Day 179: E.B.C. trek day 5, Tengboche to Dingboche (4410m)
Dingboche Travel Blog› entry 218 of 260 › view all entries
Thanks to the people I met here and/or travelled with: Ryan & Kate (Scotland), Fiona, Tory, Ben & Simon (UK)
Today was a steady four hour walk to Dingboche. Once again it was very misty, but today I didn't mind. The first part of the walk was a few hundred metres downhill through stunning cloud-forest. The mist only added to the fairytale-like atmosphere.
The last few kilometres was a stead climb from 3700 to 4410 metres, which brought me above the tree line for the first time. It wasn't a particularly strenuous climb, at least, not compared to the walk to Namche, but today was the first time that the altitude started affecting me. Fortunately I only had mild symptoms, but as we reached our destination I felt a bit dizzy. Or drowsy is perhaps a better word. I really felt as if I was drunk, about to fall over all the time.
I spent a few hours in bed, reading and listening to music, which helped making me feel better.
Unlike the villages which we had visited so far, Dingboche is still very much a traditional village. Sure, there are many guesthouses as well as the obligatory Internet café and a French bakery, but the village itself is still decidedly rural. The whole village is interspersed with small patches of farmland, yaks roam through the streets freely and locals are working on the land or collecting yak dung for fuel, rather than hang out in pool halls like it was the case in Phakding and Namche.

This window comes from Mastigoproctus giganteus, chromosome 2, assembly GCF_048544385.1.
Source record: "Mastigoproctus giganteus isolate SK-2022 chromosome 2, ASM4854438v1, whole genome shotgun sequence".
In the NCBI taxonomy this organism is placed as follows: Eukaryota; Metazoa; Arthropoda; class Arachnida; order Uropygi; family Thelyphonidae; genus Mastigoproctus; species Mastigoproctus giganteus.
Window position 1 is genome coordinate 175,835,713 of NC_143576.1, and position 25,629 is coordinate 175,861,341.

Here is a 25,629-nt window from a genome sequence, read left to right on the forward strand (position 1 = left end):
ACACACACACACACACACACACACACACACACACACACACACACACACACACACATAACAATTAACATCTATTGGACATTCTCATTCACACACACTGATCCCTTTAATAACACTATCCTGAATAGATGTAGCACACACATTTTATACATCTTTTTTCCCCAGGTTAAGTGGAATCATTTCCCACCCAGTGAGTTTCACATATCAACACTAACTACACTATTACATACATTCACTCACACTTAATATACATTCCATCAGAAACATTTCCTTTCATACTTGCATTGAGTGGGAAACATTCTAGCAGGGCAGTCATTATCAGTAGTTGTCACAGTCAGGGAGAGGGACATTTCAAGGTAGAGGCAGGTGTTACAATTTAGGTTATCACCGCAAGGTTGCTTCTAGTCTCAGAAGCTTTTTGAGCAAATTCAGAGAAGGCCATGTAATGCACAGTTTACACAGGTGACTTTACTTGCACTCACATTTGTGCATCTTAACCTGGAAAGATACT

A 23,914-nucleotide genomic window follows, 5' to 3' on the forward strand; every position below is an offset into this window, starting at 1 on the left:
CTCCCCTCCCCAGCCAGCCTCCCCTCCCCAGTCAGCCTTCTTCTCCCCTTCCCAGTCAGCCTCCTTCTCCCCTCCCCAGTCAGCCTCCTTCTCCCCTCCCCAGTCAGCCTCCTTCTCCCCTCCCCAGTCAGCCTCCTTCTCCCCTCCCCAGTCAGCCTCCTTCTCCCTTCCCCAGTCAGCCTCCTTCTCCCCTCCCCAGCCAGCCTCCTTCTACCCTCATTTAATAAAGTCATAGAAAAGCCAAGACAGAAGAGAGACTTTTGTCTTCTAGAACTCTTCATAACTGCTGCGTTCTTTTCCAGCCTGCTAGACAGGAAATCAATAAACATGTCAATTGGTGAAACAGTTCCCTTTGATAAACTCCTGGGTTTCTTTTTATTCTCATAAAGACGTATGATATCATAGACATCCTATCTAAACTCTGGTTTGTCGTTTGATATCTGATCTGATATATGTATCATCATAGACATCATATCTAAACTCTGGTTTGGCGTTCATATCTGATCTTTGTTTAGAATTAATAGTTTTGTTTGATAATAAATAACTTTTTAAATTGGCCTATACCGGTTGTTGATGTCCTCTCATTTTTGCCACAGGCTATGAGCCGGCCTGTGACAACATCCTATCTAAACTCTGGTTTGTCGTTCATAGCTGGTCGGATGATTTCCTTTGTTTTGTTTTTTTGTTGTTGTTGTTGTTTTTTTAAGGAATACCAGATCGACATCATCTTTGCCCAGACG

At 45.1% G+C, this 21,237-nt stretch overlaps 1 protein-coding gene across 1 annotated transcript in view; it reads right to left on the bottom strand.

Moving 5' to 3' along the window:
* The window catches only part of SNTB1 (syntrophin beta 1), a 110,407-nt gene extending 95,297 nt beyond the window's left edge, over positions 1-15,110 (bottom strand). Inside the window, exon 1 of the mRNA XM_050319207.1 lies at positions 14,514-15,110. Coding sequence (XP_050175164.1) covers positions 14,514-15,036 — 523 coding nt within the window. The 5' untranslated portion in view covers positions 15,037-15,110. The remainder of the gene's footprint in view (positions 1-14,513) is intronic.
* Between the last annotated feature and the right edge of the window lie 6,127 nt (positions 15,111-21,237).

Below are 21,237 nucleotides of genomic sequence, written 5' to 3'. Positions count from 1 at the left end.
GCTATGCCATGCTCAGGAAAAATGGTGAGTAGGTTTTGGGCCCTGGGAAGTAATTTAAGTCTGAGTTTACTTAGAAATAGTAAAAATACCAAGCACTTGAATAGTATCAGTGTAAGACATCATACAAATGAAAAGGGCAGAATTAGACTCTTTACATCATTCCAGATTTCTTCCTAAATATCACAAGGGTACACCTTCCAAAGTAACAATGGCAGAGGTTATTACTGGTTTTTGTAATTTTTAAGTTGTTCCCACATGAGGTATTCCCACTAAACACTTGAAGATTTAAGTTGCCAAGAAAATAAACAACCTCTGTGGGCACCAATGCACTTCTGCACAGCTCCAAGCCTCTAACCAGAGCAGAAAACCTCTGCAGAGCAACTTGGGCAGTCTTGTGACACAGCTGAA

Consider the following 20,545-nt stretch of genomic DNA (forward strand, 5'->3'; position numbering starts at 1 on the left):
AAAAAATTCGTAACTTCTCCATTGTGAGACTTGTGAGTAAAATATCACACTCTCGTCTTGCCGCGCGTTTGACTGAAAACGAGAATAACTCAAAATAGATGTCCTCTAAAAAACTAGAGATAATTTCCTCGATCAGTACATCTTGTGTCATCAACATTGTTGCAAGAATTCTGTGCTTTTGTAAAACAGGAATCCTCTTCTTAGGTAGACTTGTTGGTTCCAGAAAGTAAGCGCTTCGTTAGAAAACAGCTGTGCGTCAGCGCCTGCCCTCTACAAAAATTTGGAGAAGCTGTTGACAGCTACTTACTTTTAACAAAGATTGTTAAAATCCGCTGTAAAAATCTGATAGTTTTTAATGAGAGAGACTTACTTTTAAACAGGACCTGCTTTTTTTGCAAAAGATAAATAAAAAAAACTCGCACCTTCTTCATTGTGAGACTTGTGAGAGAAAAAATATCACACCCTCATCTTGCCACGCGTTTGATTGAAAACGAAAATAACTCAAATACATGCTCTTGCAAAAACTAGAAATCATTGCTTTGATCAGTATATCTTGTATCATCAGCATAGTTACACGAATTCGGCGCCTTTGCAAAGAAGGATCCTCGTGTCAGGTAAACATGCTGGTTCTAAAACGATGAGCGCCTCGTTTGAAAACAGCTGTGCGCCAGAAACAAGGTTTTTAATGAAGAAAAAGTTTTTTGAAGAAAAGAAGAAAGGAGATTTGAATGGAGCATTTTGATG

During the walk I had met a nice Scottish couple, Kate and Ryan, who happened to be staying at the same lodge as I did.
Once again I was pleasantly surprised by the quality of the food at the lodge. For lunch I had ordered a Sherpa Stew, which is basically a soup with whatever leftovers one can find thrown in. It had plenty of vegetables, as well as noodles, pasta and rice. Very filling and definitely providing sufficient fuel to burn on the trek.
I slept really bad at night. Sleeplessness is a common symptom of altitude sickness, as your body has to adjust breathing due to the lack of oxygen in the air, though I don't think it was altitude sickness that caused this. I guess it was more the fact that I had drank a few espressos too many at the French Bakery in the afternoon.